NOTE from Texas Butterfly Ranch:   Thus, best practice suggests slashing all milkweeds to the ground in late fall if they do not die back from freeze.  This prevents OE spores from building up and spreading disease.

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Satterfield in the lab, checking for OE spores. Larvae can acquire OE infections by eating parasite spores on milkweed leaves, left there by an infected butterfly (often, the larva’s mom). Courtesy photo

3. What is the purpose of a migration? If everything an insect needs to complete the life cycle is available locally, what interest is there for the insect to migrate?
For most migratory species, the purpose of migration is to track seasonal changes in climate or resources needed for survival and reproduction. Without human interference, migration as a strategy can often support large numbers of animals, because migratory animals may take advantage of the best resources–in different parts of the world at different times of the year (e.g., red knots that travel from the North Pole to the South Pole to experience summer in both hemispheres).

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Monarch caterpillar on Tropical milkweed. The larvae can pick up OE spores through contact with other creatures or from plants on which the spores rest. Courtesy photo.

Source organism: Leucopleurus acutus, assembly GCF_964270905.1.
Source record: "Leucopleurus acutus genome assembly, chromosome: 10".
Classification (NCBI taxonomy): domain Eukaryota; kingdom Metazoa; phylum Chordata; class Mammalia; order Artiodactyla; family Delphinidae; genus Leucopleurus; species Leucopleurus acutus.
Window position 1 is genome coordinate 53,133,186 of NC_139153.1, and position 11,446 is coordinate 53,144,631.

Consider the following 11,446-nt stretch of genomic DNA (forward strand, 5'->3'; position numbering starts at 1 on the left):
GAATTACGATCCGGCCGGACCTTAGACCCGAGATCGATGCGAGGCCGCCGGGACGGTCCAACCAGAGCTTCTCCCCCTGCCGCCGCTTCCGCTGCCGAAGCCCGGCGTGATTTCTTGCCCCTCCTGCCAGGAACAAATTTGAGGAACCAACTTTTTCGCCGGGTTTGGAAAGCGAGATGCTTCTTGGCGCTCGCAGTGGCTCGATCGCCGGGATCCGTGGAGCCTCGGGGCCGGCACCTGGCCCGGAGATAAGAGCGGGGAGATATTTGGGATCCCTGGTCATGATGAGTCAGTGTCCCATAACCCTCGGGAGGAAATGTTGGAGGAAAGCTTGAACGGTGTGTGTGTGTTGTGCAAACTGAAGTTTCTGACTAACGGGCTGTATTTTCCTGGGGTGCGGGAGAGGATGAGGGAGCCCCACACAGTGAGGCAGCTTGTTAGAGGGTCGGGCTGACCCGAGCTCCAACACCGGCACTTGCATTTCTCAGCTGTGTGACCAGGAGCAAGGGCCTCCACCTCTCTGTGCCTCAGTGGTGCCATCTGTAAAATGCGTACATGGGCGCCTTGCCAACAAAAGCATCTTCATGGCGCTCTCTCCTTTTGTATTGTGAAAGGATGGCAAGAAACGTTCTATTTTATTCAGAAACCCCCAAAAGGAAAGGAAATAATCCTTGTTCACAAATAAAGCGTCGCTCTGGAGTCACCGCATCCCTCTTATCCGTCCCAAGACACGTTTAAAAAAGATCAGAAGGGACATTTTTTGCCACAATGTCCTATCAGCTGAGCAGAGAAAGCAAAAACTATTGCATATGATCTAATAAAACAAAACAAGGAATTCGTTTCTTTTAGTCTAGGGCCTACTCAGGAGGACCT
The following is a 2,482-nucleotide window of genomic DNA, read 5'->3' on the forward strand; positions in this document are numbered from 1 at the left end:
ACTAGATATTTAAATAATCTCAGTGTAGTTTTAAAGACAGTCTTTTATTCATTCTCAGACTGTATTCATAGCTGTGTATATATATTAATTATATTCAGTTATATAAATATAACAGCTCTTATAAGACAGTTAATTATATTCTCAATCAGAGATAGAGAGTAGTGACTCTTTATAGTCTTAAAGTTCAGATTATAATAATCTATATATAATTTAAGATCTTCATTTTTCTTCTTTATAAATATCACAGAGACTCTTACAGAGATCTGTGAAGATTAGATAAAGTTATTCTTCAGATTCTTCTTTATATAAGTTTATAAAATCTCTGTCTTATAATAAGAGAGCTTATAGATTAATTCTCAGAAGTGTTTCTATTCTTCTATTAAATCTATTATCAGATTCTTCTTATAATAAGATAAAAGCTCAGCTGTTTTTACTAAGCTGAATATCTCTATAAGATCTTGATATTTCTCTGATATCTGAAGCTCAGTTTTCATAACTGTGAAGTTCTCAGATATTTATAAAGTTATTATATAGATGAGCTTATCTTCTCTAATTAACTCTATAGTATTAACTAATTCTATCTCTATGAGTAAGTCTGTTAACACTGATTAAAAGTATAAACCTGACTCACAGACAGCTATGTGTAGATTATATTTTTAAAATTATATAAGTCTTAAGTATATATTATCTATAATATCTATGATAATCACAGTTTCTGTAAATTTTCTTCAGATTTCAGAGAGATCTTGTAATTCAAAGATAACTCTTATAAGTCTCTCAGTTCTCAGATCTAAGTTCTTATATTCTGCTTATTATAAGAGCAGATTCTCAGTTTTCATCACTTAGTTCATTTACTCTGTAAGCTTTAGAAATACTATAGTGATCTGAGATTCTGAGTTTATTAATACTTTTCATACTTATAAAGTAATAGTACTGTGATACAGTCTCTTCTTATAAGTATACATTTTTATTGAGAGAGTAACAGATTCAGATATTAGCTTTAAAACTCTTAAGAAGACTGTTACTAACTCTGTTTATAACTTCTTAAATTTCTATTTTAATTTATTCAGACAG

But some migratory populations including birds, bats, fish, and hoofed animals are altering their migrations–shortening or halting their journeys–in response to human activities like barriers in their migratory pathways (e.g., dams), changes in climate, and human-provided foods. Examples of this abound (No Way Home, by David Wilcove). Of course some of these newly non-migratory animal populations will be just fine and learn to adapt to new circumstances, but others will not.
Consequences will include changes in infectious diseases, loss of ecosystem services associated with migration (e.g., nutrient transfer between ecosystems by salmon, control of insect populations by birds), and in some cases, species extinction.
For Monarchs specifically, their migration allows them to have a large population capacity. If Monarchs solely engaged in winter-breeding, rather than overwintering in Mexico, this strategy could likely only support a much smaller population. So we try to conserve the abundance of migration.
Of course, individual animals operate on an individual basis and do not make choices based on what is best for the population at large, so individual animals will often take advantage of resources that are available to them–for example, why go to Mexico when I have everything I need here?
The problem with that, in this case of year-round milkweed and year-round Monarch breeding, is extremely high levels of protozoan disease as well as risks of winter starvation (running out of Tropical milkweed) and freeze events that kill caterpillars. The concern is also that migratory Monarchs (or their offspring) might be exposed to parasite-contaminated milkweed in the spring.
All of that said, Dr. Chip Taylor is correct that the link between year-round milkweed and disease is by no means the largest threat to Monarchs.
However, given what we now know about this problem, we have the opportunity to reduce disease in Monarchs by keeping milkweed seasonal rather than available all year.